“Grandpa!!! Look at me, I can fly!!!” My granddaughter, Zara, jumped from the roof and gave her new wings a try, a little bit unsteady for the first few feet, then she stabilized for a smooth, 20-second glide across the park, landing in a pile of leaves. A new human flight record for her.
My dad would have been in awe of this moment in which a kid can imagine a new way to soar, then sketch a pair of human wings on a digital tablet, test them in a digital flight simulator, tweak the feather design, iterate on the harness straps and wing geometry a few times, hit the 3-D print button, strap on the wings and then head to the roof for human trial.
And here’s the most important thing: all kids have access to these incredible tools and environments because our public park system first caught up with the digital revolution, and then became a leading force in digital and analogue innovation. Public parks started popping up everywhere because they were open source and 3-D printable. Cities provided empty lots and public printers, then the kids and the with-it adults started building their own parks from scratch or from a template. Everything needed could be printed on the spot, which created immediate gig jobs for construction and safety specialists to put it all together. Once built, the parks were constantly improved and added onto, like a physical manifestation of a wikipedia page. Elder communities started bioprinting Japanese gardens and miniature rainforests. Parks became the epicenter of every public neighborhood. They were a place where entrepreneurs came to build and test their prototypes, and investors followed them, hoping to start a conversation, hoping for a chance to own a small piece of the next big public thing.
The public-private divide was very real, but the gap was more aesthetic than it was economic, more like choosing between UC Berkeley and Stanford. Public communities were more dynamic and there was less empty space, but private communities were quieter. Private neighborhoods still had bigger houses and vehicles, but their parks were pretty lame because they couldn’t keep up with public, open source innovation. Most kids living in private communities paid into the public community development fund in order to access public parks.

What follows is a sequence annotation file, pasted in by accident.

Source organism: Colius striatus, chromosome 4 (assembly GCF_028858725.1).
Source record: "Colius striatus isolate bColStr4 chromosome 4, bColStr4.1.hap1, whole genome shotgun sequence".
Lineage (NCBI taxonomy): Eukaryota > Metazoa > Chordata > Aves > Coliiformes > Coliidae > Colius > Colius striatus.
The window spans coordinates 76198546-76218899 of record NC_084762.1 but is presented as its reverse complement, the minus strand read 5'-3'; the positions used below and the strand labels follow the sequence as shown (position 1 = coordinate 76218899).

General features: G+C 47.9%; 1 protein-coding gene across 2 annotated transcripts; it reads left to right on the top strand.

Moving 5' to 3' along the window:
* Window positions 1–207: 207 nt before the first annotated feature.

How did we get here?
People started the revolution, refusing inequity, exclusion, and racism. Looting became widespread, sometimes from opportunists, but more as an intentional fight against unequal wealth distribution, but regardless, the looting shook communities everywhere to their core. Then, one city at a time, across the country the majority of looters stopped fleeing and demanded mass imprisonment. From prison, they organized and published a wiki manifesto. They wrote that it took individuals to start the revolution, those with willingness to stand up against unjust systems and break unjust laws to raise consciousness, but that it would take organizations to sustain the revolution. The manifesto was more of a technical document than a social one. It reshaped the function of profit, and it redefined shareholders, proposing that the only just for-profit organization is one whose majority shareholder is the public interest, the common good.
This formulation of a just for-profit organization captivated the public and the market for many reasons, and especially because people started refusing to buy anything that wasn’t Certified Public.
A new ecosystem of investors and entrepreneurs formed, and a new generation of public-private startups emerged. 3-D Printed Public Parks was one of the first.
I wish my dad and John Maynard Keynes would have been able to see this golden age.
Zara returned from her flight path with a big grin on her face, led me to the roof, strapped her wings on my back, and said, “your turn, grandpa.”